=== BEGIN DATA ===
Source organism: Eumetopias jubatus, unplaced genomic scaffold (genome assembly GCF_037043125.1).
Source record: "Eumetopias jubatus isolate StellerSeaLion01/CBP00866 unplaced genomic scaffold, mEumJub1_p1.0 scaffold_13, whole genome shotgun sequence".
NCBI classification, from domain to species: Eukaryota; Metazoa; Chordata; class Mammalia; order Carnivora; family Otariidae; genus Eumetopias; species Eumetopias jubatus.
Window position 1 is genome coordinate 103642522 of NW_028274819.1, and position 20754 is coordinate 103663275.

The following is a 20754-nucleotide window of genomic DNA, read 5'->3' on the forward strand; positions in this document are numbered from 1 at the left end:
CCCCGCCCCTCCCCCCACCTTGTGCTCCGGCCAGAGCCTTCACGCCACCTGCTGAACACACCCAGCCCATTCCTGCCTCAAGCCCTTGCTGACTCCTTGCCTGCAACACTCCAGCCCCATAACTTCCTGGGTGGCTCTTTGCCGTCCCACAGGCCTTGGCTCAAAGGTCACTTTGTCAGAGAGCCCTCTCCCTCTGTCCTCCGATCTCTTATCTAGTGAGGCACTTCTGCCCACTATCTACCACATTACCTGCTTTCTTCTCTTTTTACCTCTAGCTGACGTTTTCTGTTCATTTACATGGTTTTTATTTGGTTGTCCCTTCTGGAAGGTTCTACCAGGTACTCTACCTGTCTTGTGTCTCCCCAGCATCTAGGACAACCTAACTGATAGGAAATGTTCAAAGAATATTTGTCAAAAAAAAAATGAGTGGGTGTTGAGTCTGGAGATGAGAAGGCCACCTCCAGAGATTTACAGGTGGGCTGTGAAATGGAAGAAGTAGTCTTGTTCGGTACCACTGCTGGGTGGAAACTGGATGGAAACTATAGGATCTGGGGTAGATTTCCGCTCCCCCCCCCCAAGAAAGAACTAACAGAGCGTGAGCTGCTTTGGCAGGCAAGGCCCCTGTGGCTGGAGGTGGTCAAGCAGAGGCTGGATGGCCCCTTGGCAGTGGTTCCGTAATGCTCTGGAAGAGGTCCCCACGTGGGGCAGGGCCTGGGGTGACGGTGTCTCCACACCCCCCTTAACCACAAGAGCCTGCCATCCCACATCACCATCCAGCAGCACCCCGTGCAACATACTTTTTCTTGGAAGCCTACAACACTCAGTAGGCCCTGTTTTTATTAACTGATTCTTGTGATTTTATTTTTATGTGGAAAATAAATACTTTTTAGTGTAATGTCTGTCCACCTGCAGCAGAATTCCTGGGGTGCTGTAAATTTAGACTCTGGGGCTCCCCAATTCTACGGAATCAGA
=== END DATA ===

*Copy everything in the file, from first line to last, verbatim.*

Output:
Source organism: Eumetopias jubatus, unplaced genomic scaffold (genome assembly GCF_037043125.1).
Source record: "Eumetopias jubatus isolate StellerSeaLion01/CBP00866 unplaced genomic scaffold, mEumJub1_p1.0 scaffold_13, whole genome shotgun sequence".
NCBI classification, from domain to species: Eukaryota; Metazoa; Chordata; class Mammalia; order Carnivora; family Otariidae; genus Eumetopias; species Eumetopias jubatus.
Window position 1 is genome coordinate 103642522 of NW_028274819.1, and position 20754 is coordinate 103663275.

The following is a 20754-nucleotide window of genomic DNA, read 5'->3' on the forward strand; positions in this document are numbered from 1 at the left end:
CCCCGCCCCTCCCCCCACCTTGTGCTCCGGCCAGAGCCTTCACGCCACCTGCTGAACACACCCAGCCCATTCCTGCCTCAAGCCCTTGCTGACTCCTTGCCTGCAACACTCCAGCCCCATAACTTCCTGGGTGGCTCTTTGCCGTCCCACAGGCCTTGGCTCAAAGGTCACTTTGTCAGAGAGCCCTCTCCCTCTGTCCTCCGATCTCTTATCTAGTGAGGCACTTCTGCCCACTATCTACCACATTACCTGCTTTCTTCTCTTTTTACCTCTAGCTGACGTTTTCTGTTCATTTACATGGTTTTTATTTGGTTGTCCCTTCTGGAAGGTTCTACCAGGTACTCTACCTGTCTTGTGTCTCCCCAGCATCTAGGACAACCTAACTGATAGGAAATGTTCAAAGAATATTTGTCAAAAAAAAAATGAGTGGGTGTTGAGTCTGGAGATGAGAAGGCCACCTCCAGAGATTTACAGGTGGGCTGTGAAATGGAAGAAGTAGTCTTGTTCGGTACCACTGCTGGGTGGAAACTGGATGGAAACTATAGGATCTGGGGTAGATTTCCGCTCCCCCCCCCCAAGAAAGAACTAACAGAGCGTGAGCTGCTTTGGCAGGCAAGGCCCCTGTGGCTGGAGGTGGTCAAGCAGAGGCTGGATGGCCCCTTGGCAGTGGTTCCGTAATGCTCTGGAAGAGGTCCCCACGTGGGGCAGGGCCTGGGGTGACGGTGTCTCCACACCCCCCTTAACCACAAGAGCCTGCCATCCCACATCACCATCCAGCAGCACCCCGTGCAACATACTTTTTCTTGGAAGCCTACAACACTCAGTAGGCCCTGTTTTTATTAACTGATTCTTGTGATTTTATTTTTATGTGGAAAATAAATACTTTTTAGTGTAATGTCTGTCCACCTGCAGCAGAATTCCTGGGGTGCTGTAAATTTAGACTCTGGGGCTCCCCAATTCTACGGAATCAGA